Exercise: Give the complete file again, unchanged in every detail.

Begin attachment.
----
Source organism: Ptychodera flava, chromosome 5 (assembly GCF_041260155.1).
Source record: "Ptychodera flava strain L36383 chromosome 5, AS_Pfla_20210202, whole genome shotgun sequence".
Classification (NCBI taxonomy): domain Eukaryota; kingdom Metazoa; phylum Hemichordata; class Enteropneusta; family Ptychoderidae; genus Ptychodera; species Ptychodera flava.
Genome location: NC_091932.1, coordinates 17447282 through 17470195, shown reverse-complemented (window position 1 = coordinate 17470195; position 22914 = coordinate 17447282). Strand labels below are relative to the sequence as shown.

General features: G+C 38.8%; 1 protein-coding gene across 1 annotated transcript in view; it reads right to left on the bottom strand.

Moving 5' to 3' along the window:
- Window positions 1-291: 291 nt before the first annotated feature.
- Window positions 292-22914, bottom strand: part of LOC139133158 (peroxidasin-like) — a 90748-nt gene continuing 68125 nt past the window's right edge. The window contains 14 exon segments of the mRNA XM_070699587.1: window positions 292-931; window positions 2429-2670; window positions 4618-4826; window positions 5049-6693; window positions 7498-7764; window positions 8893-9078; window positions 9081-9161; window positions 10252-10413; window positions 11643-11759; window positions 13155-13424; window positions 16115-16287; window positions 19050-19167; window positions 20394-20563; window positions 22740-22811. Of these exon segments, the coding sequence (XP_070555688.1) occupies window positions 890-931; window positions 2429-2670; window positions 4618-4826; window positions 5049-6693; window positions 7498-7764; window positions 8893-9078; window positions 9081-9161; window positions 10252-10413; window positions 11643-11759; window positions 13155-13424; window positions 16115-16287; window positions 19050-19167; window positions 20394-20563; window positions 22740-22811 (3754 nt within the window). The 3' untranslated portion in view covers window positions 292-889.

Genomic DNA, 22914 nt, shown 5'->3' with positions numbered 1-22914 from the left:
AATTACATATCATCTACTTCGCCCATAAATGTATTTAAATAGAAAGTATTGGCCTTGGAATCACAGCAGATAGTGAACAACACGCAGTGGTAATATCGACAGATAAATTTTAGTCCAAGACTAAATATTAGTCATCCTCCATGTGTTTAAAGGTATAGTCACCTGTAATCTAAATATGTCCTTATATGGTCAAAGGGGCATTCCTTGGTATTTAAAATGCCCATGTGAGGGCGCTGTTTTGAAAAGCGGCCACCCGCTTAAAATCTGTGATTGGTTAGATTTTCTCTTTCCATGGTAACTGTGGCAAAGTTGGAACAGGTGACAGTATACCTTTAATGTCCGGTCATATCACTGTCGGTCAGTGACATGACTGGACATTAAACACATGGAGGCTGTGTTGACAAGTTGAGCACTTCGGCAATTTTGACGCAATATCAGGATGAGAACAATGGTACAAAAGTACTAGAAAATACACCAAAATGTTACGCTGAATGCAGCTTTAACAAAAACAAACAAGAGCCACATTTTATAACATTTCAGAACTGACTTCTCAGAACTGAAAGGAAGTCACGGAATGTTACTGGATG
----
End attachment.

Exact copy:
Source organism: Ptychodera flava, chromosome 5 (assembly GCF_041260155.1).
Source record: "Ptychodera flava strain L36383 chromosome 5, AS_Pfla_20210202, whole genome shotgun sequence".
Classification (NCBI taxonomy): domain Eukaryota; kingdom Metazoa; phylum Hemichordata; class Enteropneusta; family Ptychoderidae; genus Ptychodera; species Ptychodera flava.
Genome location: NC_091932.1, coordinates 17447282 through 17470195, shown reverse-complemented (window position 1 = coordinate 17470195; position 22914 = coordinate 17447282). Strand labels below are relative to the sequence as shown.

General features: G+C 38.8%; 1 protein-coding gene across 1 annotated transcript in view; it reads right to left on the bottom strand.

Moving 5' to 3' along the window:
- Window positions 1-291: 291 nt before the first annotated feature.
- Window positions 292-22914, bottom strand: part of LOC139133158 (peroxidasin-like) — a 90748-nt gene continuing 68125 nt past the window's right edge. The window contains 14 exon segments of the mRNA XM_070699587.1: window positions 292-931; window positions 2429-2670; window positions 4618-4826; window positions 5049-6693; window positions 7498-7764; window positions 8893-9078; window positions 9081-9161; window positions 10252-10413; window positions 11643-11759; window positions 13155-13424; window positions 16115-16287; window positions 19050-19167; window positions 20394-20563; window positions 22740-22811. Of these exon segments, the coding sequence (XP_070555688.1) occupies window positions 890-931; window positions 2429-2670; window positions 4618-4826; window positions 5049-6693; window positions 7498-7764; window positions 8893-9078; window positions 9081-9161; window positions 10252-10413; window positions 11643-11759; window positions 13155-13424; window positions 16115-16287; window positions 19050-19167; window positions 20394-20563; window positions 22740-22811 (3754 nt within the window). The 3' untranslated portion in view covers window positions 292-889.

Genomic DNA, 22914 nt, shown 5'->3' with positions numbered 1-22914 from the left:
AATTACATATCATCTACTTCGCCCATAAATGTATTTAAATAGAAAGTATTGGCCTTGGAATCACAGCAGATAGTGAACAACACGCAGTGGTAATATCGACAGATAAATTTTAGTCCAAGACTAAATATTAGTCATCCTCCATGTGTTTAAAGGTATAGTCACCTGTAATCTAAATATGTCCTTATATGGTCAAAGGGGCATTCCTTGGTATTTAAAATGCCCATGTGAGGGCGCTGTTTTGAAAAGCGGCCACCCGCTTAAAATCTGTGATTGGTTAGATTTTCTCTTTCCATGGTAACTGTGGCAAAGTTGGAACAGGTGACAGTATACCTTTAATGTCCGGTCATATCACTGTCGGTCAGTGACATGACTGGACATTAAACACATGGAGGCTGTGTTGACAAGTTGAGCACTTCGGCAATTTTGACGCAATATCAGGATGAGAACAATGGTACAAAAGTACTAGAAAATACACCAAAATGTTACGCTGAATGCAGCTTTAACAAAAACAAACAAGAGCCACATTTTATAACATTTCAGAACTGACTTCTCAGAACTGAAAGGAAGTCACGGAATGTTACTGGATG